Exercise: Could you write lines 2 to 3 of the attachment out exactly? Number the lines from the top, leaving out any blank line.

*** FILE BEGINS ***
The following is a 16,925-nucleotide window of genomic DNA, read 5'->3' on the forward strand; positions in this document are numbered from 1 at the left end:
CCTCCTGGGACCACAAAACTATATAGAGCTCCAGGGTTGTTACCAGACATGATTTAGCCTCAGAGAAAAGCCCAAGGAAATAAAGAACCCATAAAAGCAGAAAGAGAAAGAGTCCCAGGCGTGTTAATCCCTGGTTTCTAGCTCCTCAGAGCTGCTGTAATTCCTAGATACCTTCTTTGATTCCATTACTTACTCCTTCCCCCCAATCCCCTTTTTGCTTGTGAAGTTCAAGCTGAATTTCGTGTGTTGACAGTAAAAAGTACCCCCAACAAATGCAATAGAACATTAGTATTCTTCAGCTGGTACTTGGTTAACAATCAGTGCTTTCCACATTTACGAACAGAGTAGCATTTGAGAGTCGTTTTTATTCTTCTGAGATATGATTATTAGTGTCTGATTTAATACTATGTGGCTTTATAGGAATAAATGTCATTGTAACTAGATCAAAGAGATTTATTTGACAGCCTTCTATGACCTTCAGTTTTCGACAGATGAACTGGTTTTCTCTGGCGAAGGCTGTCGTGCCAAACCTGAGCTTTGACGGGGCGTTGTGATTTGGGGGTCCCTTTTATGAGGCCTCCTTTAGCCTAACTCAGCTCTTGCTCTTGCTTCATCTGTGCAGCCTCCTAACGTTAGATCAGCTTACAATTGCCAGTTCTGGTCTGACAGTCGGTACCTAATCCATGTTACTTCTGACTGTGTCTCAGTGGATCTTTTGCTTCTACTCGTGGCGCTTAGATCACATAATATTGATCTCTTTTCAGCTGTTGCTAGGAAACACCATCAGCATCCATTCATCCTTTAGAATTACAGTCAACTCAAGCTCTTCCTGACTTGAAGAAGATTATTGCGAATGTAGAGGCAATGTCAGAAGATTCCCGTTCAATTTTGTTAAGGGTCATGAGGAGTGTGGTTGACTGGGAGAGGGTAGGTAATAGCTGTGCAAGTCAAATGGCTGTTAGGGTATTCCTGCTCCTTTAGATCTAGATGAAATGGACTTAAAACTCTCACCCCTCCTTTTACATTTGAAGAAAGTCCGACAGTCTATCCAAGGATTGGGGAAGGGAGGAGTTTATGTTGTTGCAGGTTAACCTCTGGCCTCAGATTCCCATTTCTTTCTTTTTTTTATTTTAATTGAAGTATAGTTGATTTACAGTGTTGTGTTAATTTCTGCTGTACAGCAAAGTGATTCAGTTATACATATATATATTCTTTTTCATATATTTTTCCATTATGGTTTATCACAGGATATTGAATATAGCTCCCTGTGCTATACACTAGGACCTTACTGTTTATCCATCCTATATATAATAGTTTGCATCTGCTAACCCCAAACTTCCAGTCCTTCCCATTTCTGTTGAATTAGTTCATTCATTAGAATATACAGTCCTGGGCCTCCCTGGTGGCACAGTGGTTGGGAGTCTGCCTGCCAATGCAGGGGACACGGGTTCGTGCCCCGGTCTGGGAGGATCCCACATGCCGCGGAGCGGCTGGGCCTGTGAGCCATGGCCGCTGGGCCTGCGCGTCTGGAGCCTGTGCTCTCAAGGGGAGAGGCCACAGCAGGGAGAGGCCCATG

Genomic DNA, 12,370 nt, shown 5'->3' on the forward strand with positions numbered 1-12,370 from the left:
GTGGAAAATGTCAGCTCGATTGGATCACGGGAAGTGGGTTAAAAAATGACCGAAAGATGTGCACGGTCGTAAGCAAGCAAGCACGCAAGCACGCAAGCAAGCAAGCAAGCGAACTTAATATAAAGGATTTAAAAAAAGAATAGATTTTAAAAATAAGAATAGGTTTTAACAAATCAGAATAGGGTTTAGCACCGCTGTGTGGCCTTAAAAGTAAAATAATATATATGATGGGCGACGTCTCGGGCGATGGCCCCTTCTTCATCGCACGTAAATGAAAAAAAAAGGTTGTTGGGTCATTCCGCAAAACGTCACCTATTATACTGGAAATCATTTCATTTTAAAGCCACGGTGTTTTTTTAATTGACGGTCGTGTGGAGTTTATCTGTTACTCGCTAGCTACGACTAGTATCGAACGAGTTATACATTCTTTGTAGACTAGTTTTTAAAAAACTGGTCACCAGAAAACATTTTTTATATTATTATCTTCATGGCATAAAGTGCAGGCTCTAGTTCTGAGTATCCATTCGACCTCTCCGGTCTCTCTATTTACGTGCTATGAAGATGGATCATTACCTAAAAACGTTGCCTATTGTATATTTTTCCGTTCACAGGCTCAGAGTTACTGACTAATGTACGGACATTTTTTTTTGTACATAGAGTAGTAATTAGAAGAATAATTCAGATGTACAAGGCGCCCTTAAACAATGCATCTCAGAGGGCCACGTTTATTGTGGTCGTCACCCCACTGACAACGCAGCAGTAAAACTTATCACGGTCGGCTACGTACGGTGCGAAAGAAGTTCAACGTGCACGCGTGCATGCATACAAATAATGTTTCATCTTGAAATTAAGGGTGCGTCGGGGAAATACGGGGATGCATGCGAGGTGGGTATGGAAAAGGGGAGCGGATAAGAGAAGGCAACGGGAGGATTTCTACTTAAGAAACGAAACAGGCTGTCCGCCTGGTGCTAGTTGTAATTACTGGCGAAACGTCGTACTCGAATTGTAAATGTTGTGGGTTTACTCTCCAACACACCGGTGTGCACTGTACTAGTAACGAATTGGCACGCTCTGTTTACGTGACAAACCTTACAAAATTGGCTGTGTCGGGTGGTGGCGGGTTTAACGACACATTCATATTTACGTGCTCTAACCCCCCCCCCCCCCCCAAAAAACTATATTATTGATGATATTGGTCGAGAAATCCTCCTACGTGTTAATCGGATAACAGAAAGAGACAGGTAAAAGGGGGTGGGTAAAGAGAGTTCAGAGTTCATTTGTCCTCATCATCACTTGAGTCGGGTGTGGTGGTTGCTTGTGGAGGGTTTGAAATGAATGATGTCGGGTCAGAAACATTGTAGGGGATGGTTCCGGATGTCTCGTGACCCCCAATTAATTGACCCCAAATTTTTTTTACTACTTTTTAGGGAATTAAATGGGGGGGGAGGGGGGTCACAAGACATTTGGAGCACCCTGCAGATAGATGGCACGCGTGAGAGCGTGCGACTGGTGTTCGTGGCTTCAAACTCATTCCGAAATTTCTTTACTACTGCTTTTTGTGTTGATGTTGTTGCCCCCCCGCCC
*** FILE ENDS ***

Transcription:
CCTCCTGGGACCACAAAACTATATAGAGCTCCAGGGTTGTTACCAGACATGATTTAGCCTCAGAGAAAAGCCCAAGGAAATAAAGAACCCATAAAAGCAGAAAGAGAAAGAGTCCCAGGCGTGTTAATCCCTGGTTTCTAGCTCCTCAGAGCTGCTGTAATTCCTAGATACCTTCTTTGATTCCATTACTTACTCCTTCCCCCCAATCCCCTTTTTGCTTGTGAAGTTCAAGCTGAATTTCGTGTGTTGACAGTAAAAAGTACCCCCAACAAATGCAATAGAACATTAGTATTCTTCAGCTGGTACTTGGTTAACAATCAGTGCTTTCCACATTTACGAACAGAGTAGCATTTGAGAGTCGTTTTTATTCTTCTGAGATATGATTATTAGTGTCTGATTTAATACTATGTGGCTTTATAGGAATAAATGTCATTGTAACTAGATCAAAGAGATTTATTTGACAGCCTTCTATGACCTTCAGTTTTCGACAGATGAACTGGTTTTCTCTGGCGAAGGCTGTCGTGCCAAACCTGAGCTTTGACGGGGCGTTGTGATTTGGGGGTCCCTTTTATGAGGCCTCCTTTAGCCTAACTCAGCTCTTGCTCTTGCTTCATCTGTGCAGCCTCCTAACGTTAGATCAGCTTACAATTGCCAGTTCTGGTCTGACAGTCGGTACCTAATCCATGTTACTTCTGACTGTGTCTCAGTGGATCTTTTGCTTCTACTCGTGGCGCTTAGATCACATAATATTGATCTCTTTTCAGCTGTTGCTAGGAAACACCATCAGCATCCATTCATCCTTTAGAATTACAGTCAACTCAAGCTCTTCCTGACTTGAAGAAGATTATTGCGAATGTAGAGGCAATGTCAGAAGATTCCCGTTCAATTTTGTTAAGGGTCATGAGGAGTGTGGTTGACTGGGAGAGGGTAGGTAATAGCTGTGCAAGTCAAATGGCTGTTAGGGTATTCCTGCTCCTTTAGATCTAGATGAAATGGACTTAAAACTCTCACCCCTCCTTTTACATTTGAAGAAAGTCCGACAGTCTATCCAAGGATTGGGGAAGGGAGGAGTTTATGTTGTTGCAGGTTAACCTCTGGCCTCAGATTCCCATTTCTTTCTTTTTTTTATTTTAATTGAAGTATAGTTGATTTACAGTGTTGTGTTAATTTCTGCTGTACAGCAAAGTGATTCAGTTATACATATATATATTCTTTTTCATATATTTTTCCATTATGGTTTATCACAGGATATTGAATATAGCTCCCTGTGCTATACACTAGGACCTTACTGTTTATCCATCCTATATATAATAGTTTGCATCTGCTAACCCCAAACTTCCAGTCCTTCCCATTTCTGTTGAATTAGTTCATTCATTAGAATATACAGTCCTGGGCCTCCCTGGTGGCACAGTGGTTGGGAGTCTGCCTGCCAATGCAGGGGACACGGGTTCGTGCCCCGGTCTGGGAGGATCCCACATGCCGCGGAGCGGCTGGGCCTGTGAGCCATGGCCGCTGGGCCTGCGCGTCTGGAGCCTGTGCTCTCAAGGGGAGAGGCCACAGCAGGGAGAGGCCCATG

Genomic DNA, 12,370 nt, shown 5'->3' on the forward strand with positions numbered 1-12,370 from the left: